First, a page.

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SEATTLE TIMES COMPANY, Plaintiff-Appellant, v.
LEATHERCARE, INC.; Steven Ritt, an individual, and the marital community composed of Steven Ritt and Laurie Rosen-Ritt; Laurie Rosen-Ritt, Defendants-Appellees, v. TB TS/RELP LLC; Touchstone SLU, Inc., Third-party-defendants-Appellees.
Seattle Times Company, Plaintiff-Appellee, v.
LeatherCare, Inc.; Steven Ritt, an individual, and the marital community composed of Steven Ritt and Laurie Rosen-Ritt; Laurie Rosen-Ritt, Defendants-Appellees, v. TB TS/RELP LLC; Touchstone SLU, Inc., Third-party-defendants-Appellants.
Seattle Times Company, Plaintiff-Appellee, v.
LeatherCare, Inc.; Steven Ritt, an individual, and the marital community composed of Steven Ritt and Laurie Rosen-Ritt; Laurie Rosen-Ritt, Defendants-Appellants, v. TB TS/RELP LLC; Touchstone SLU, Inc., Third-party-defendants.
Seattle Times Company, Plaintiff-Appellant, v.
LeatherCare, Inc.; Steven Ritt, an individual, and the marital community composed of Steven Ritt and Laurie Rosen-Ritt; Laurie Rosen-Ritt, Defendants-Appellees, v. TB TS/RELP LLC; Touchstone SLU, Inc., Third-party-defendants.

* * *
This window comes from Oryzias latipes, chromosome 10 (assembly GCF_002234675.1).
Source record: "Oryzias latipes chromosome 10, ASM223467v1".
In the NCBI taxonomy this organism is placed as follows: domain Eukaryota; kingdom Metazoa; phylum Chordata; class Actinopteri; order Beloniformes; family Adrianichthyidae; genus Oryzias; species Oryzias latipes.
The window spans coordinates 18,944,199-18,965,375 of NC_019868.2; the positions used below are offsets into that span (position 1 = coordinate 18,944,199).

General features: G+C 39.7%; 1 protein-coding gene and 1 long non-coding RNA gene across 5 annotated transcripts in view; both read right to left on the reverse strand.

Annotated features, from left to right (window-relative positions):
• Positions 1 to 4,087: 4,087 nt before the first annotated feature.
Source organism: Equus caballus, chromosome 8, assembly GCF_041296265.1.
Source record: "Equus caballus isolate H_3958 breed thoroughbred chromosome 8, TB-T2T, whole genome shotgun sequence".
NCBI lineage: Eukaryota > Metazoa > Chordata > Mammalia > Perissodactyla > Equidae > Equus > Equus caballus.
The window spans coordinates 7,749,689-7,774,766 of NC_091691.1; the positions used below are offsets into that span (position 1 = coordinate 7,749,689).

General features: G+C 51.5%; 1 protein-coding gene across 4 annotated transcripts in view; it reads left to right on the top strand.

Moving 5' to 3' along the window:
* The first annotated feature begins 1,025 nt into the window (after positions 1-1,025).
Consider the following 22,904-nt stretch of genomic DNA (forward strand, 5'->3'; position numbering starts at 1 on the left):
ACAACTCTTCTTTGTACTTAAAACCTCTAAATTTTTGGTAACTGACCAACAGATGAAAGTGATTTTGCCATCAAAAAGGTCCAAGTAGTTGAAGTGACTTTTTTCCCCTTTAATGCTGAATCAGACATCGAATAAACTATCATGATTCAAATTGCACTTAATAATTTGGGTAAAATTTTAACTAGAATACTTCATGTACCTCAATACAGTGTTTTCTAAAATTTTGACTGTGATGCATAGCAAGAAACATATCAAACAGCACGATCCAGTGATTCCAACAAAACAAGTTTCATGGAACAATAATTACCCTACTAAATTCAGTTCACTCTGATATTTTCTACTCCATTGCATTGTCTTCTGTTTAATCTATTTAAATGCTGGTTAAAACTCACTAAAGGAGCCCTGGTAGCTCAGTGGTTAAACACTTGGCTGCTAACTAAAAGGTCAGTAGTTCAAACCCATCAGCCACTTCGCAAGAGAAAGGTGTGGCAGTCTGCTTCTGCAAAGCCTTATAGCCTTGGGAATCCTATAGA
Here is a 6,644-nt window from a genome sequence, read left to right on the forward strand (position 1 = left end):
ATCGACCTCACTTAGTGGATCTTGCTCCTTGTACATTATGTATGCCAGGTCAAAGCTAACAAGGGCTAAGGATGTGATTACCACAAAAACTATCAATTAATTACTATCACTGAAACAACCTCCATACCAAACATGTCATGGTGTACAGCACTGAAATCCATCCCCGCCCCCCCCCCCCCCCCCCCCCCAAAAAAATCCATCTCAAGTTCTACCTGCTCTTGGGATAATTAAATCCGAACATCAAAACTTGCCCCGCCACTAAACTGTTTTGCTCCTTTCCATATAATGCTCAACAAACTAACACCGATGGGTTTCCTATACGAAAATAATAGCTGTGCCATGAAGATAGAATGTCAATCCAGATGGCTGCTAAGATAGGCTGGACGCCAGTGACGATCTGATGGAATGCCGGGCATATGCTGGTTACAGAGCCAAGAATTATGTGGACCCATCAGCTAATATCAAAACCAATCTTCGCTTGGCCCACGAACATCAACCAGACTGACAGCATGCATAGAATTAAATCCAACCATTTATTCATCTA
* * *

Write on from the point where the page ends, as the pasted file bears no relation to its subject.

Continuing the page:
These consolidated appeals stem from protracted litigation involving the extensive contamination of commercial property previously used for dry-cleaning operations. Appellant Seattle Times Company (Seattle Times) appeals the district court's dismissal of its claims brought under the Comprehensive Environmental Response, Compensation, and Liability Act (CERCLA) against Appellees LeatherCare, Inc. (LeatherCare) and Steven Ritt (Ritt), and its claim pursuant to Washington's Model Toxics Control Act (MTCA) against Ritt. Additionally, Seattle Times appeals the district court's award of costs to Appellees Touchstone SLU LLC and TB TS/RELP LLC (Touchstone) pursuant to an Environmental Remediation and Indemnity Agreement (ERIA).
In separate appeals, Seattle Times challenges the district court's award of attorneys’ fees and its determination of prevailing party status, which LeatherCare contests in a conditional cross-appeal. Touchstone also appeals the district court's denial of its request for prejudgment interest on the amounts owed by Seattle Times under the ERIA.